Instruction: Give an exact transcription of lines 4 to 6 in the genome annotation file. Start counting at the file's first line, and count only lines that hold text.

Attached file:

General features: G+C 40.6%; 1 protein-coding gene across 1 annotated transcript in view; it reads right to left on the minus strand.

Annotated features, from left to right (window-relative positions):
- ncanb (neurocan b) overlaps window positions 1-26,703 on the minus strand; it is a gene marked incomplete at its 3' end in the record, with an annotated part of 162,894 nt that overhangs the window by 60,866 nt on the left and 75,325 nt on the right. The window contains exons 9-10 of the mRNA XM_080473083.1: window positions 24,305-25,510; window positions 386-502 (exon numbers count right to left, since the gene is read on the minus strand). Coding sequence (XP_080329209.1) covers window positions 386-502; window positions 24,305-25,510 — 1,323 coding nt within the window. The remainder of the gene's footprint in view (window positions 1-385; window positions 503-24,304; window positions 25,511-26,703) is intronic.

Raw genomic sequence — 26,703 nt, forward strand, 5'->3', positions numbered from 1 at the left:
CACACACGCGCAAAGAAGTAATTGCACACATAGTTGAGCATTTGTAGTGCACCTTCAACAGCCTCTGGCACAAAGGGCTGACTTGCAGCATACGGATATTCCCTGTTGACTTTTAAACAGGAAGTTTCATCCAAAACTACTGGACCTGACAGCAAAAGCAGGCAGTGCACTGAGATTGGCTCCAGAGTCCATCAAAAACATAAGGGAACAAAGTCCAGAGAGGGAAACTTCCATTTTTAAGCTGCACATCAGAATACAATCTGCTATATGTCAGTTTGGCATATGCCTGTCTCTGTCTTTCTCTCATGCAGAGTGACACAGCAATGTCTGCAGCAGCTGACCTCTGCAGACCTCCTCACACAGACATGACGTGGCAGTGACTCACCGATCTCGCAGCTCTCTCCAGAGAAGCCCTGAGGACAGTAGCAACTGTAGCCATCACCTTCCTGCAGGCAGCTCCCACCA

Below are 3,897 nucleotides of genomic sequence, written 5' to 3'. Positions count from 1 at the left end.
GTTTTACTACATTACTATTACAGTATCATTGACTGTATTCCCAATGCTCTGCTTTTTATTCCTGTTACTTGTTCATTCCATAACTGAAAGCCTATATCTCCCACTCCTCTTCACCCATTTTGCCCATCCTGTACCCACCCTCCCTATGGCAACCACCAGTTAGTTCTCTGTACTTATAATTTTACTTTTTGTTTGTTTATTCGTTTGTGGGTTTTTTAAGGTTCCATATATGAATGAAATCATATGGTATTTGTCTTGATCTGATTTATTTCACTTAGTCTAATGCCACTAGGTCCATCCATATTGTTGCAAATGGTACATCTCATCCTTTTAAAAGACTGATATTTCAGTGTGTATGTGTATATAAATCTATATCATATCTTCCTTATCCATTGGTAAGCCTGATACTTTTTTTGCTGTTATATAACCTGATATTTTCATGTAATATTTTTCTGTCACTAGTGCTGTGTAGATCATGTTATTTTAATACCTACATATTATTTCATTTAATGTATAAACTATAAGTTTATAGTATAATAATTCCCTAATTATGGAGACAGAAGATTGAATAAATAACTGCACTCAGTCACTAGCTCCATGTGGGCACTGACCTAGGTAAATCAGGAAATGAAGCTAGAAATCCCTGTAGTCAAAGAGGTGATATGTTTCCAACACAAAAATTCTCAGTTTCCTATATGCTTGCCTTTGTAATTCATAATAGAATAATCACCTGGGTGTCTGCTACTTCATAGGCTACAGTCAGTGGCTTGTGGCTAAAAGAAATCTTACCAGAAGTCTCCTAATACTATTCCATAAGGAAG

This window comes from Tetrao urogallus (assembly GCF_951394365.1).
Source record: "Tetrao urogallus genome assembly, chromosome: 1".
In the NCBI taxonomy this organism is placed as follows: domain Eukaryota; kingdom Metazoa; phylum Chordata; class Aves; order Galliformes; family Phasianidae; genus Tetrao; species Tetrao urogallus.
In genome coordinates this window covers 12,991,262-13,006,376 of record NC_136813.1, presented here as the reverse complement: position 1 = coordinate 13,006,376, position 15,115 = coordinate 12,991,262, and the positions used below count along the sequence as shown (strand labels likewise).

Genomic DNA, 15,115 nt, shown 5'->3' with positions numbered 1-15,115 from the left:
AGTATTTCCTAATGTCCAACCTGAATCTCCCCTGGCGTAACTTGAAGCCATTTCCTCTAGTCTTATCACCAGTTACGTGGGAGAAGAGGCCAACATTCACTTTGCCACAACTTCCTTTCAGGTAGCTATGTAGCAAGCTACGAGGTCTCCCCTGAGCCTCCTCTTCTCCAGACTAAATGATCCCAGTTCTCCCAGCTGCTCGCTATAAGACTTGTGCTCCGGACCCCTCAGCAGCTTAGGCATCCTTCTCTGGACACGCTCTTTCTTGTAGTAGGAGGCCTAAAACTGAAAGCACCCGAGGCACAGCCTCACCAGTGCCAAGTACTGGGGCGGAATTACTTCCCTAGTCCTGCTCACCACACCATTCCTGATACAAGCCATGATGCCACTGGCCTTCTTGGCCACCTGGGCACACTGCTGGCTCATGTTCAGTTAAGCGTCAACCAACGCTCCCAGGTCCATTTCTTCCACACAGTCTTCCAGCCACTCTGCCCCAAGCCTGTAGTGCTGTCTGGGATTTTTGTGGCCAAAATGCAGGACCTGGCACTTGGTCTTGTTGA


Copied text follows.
Raw genomic sequence — 26,703 nt, forward strand, 5'->3', positions numbered from 1 at the left:
CACACACGCGCAAAGAAGTAATTGCACACATAGTTGAGCATTTGTAGTGCACCTTCAACAGCCTCTGGCACAAAGGGCTGACTTGCAGCATACGGATATTCCCTGTTGACTTTTAAACAGGAAGTTTCATCCAAAACTACTGGACCTGACAGCAAAAGCAGGCAGTGCACTGAGATTGGCTCCAGAGTCCATCAAAAACATAAGGGAACAAAGTCCAGAGAGGGAAACTTCCATTTTTAAGCTGCACATCAGAATACAATCTGCTATATGTCAGTTTGGCATATGCCTGTCTCTGTCTTTCTCTCATGCAGAGTGACACAGCAATGTCTGCAGCAGCTGACCTCTGCAGACCTCCTCACACAGACATGACGTGGCAGTGACTCACCGATCTCGCAGCTCTCTCCAGAGAAGCCCTGAGGACAGTAGCAACTGTAGCCATCACCTTCCTGCAGGCAGCTCCCACCA

Below are 3,897 nucleotides of genomic sequence, written 5' to 3'. Positions count from 1 at the left end.